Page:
Thursday, March 31, 2005

Onondaga Nation Propagates a Culture of Hatred

In a sympathetic story about the Onondaga Nation's recent land claim against the State of New York, Syracuse Post-Standard columnist Sean Kirst unwittingly reveals the face of naked racial hatred that permeates Onondaga culture and tradition.

Kirst describes the uncertainty felt by Onondaga "tadodaho" Sid Hill when he decided to file the land claim. He wasn't positive that it was the right thing to do. But Hill's uncertainty didn't arise out of concern for how the claim would affect hundreds of thousands of state residents. Hill's uncertainty came from whether or not the resolution of the courts would justify the race hatred taught to Onondaga children.
The danger, he said, lies in what could be lost. Generations of children at Onondaga have grown up with stories of the stolen land, until that tradition intertwines with cultural identity. No one can guess how a court action might turn out, and rejection of the claim would kill whatever hope comes from the old stories, which is the burden Hill will carry to the courthouse today.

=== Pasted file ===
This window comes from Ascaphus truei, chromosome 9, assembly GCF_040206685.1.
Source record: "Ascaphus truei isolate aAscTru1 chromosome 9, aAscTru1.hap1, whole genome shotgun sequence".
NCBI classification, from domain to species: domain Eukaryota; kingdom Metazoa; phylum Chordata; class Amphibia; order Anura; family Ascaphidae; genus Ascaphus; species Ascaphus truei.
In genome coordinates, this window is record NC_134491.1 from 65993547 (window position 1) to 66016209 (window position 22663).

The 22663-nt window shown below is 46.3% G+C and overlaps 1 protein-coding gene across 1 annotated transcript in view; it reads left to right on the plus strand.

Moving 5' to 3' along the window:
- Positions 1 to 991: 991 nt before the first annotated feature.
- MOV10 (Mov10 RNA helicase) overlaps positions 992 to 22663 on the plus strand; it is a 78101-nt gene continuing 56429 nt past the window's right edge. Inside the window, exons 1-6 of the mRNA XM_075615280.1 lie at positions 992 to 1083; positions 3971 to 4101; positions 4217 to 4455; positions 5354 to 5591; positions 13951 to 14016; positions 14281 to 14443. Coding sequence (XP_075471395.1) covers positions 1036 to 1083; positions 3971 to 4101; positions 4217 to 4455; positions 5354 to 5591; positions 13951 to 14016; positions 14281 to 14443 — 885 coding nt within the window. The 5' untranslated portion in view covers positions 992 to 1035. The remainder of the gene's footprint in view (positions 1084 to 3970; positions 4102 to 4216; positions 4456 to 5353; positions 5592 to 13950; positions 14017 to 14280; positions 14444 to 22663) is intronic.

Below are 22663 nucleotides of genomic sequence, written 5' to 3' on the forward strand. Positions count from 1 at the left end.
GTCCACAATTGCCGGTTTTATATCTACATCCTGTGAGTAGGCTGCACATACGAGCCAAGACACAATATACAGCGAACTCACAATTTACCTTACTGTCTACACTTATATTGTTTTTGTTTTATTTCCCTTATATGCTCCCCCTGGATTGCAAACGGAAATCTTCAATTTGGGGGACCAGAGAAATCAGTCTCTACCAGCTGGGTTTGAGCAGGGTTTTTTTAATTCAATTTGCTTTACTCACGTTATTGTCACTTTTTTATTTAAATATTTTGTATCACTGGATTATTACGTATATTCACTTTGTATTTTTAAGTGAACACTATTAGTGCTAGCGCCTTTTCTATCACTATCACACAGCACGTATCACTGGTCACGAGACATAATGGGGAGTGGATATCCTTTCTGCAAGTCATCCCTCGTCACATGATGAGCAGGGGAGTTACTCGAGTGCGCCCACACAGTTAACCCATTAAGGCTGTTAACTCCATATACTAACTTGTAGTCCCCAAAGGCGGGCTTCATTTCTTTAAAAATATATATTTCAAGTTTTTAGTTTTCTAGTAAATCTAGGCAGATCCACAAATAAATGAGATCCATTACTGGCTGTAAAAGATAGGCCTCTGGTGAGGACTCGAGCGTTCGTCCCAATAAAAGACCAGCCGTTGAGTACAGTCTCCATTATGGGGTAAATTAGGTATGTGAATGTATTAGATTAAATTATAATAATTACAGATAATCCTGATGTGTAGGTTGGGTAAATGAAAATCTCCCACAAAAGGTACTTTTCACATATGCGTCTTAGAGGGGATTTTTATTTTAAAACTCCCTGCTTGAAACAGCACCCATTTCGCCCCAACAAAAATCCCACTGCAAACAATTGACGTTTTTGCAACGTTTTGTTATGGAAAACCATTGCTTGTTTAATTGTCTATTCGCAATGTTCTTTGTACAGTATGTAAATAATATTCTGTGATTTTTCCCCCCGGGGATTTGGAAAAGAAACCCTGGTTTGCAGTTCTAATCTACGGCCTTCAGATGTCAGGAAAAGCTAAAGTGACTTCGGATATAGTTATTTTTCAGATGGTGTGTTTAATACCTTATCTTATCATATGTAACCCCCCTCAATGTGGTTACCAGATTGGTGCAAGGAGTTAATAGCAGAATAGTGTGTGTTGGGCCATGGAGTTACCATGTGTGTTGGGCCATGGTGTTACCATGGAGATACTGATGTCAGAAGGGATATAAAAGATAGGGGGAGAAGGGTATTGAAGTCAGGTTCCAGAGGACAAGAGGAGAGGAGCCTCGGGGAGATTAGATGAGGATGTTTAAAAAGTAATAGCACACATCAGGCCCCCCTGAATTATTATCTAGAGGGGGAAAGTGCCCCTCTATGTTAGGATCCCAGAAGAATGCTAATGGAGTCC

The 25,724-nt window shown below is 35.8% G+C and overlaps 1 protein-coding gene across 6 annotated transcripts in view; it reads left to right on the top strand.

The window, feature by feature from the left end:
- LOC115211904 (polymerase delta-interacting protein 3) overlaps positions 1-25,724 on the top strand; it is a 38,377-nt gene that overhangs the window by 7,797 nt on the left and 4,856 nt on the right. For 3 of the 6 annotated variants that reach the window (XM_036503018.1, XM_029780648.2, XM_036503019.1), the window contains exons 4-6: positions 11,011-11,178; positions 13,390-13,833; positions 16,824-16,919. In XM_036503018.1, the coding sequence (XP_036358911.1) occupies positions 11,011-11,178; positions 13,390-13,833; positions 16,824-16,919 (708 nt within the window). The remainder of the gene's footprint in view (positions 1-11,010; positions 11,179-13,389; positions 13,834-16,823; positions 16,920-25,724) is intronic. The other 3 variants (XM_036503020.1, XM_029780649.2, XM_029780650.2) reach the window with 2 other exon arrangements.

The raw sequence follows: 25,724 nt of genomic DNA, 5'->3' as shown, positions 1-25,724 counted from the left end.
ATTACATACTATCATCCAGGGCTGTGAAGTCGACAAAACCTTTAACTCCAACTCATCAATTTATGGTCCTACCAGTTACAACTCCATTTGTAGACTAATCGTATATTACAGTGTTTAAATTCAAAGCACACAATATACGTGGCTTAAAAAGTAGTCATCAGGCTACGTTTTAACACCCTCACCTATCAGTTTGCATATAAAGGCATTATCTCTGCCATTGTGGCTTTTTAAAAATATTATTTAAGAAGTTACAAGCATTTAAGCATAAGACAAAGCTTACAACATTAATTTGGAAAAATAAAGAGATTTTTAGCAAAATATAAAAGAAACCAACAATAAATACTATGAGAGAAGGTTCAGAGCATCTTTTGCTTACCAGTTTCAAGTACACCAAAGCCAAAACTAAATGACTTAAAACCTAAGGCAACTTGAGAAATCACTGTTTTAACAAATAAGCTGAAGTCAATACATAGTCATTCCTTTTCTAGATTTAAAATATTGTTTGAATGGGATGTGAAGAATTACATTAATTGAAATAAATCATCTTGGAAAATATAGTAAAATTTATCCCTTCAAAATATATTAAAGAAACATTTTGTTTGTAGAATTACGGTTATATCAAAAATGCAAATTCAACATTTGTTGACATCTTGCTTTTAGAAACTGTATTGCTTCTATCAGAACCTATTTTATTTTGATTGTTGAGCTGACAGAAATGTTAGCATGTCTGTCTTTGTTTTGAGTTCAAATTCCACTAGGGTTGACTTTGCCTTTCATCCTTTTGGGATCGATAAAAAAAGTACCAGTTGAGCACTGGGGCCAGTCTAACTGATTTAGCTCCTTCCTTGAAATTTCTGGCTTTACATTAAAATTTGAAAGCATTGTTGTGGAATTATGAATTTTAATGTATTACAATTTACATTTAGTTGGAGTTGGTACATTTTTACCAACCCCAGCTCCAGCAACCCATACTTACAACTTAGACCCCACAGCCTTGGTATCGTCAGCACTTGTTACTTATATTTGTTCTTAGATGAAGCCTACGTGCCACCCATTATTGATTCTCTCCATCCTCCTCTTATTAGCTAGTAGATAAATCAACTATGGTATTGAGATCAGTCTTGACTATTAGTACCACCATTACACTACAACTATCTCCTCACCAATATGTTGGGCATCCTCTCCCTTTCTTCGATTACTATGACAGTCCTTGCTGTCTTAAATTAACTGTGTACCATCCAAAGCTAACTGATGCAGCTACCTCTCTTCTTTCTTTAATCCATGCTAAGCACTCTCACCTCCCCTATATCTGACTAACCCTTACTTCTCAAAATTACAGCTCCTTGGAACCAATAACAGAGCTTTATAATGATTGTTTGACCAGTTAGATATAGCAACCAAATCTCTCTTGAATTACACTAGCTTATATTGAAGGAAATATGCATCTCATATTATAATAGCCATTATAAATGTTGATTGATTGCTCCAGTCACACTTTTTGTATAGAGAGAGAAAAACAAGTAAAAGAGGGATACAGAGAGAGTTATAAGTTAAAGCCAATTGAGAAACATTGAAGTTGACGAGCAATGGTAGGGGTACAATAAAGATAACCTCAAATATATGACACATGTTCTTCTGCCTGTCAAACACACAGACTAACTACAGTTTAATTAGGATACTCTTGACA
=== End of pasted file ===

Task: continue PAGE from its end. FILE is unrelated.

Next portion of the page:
If that's too ambiguous for you there's also this:
"You grow up hating white people because of the history," he said.
The Onondagas make the disingenuous claim that they've filed the land claim in order to force the state to clean up polluted areas, especially Onondaga Lake.
What the Onondagas want, he said, is fair negotiations - as well as a "seat at the table" when it comes to regional planning decisions that might detract from air and water quality, or might allow unchecked sprawl to swallow up more woods and farms.
But the Onondaga reservation itself is a polluted environment, and it's gotten that way without any help from non-Indians, as I've pointed out here. Centuries of bile and brooding have given the Onondagas a legacy of hatred and discontent. Onondaga tadodaho Sid Hill is right to have second thoughts about the lawsuit his tribe has filed. But not for the reasons he thinks.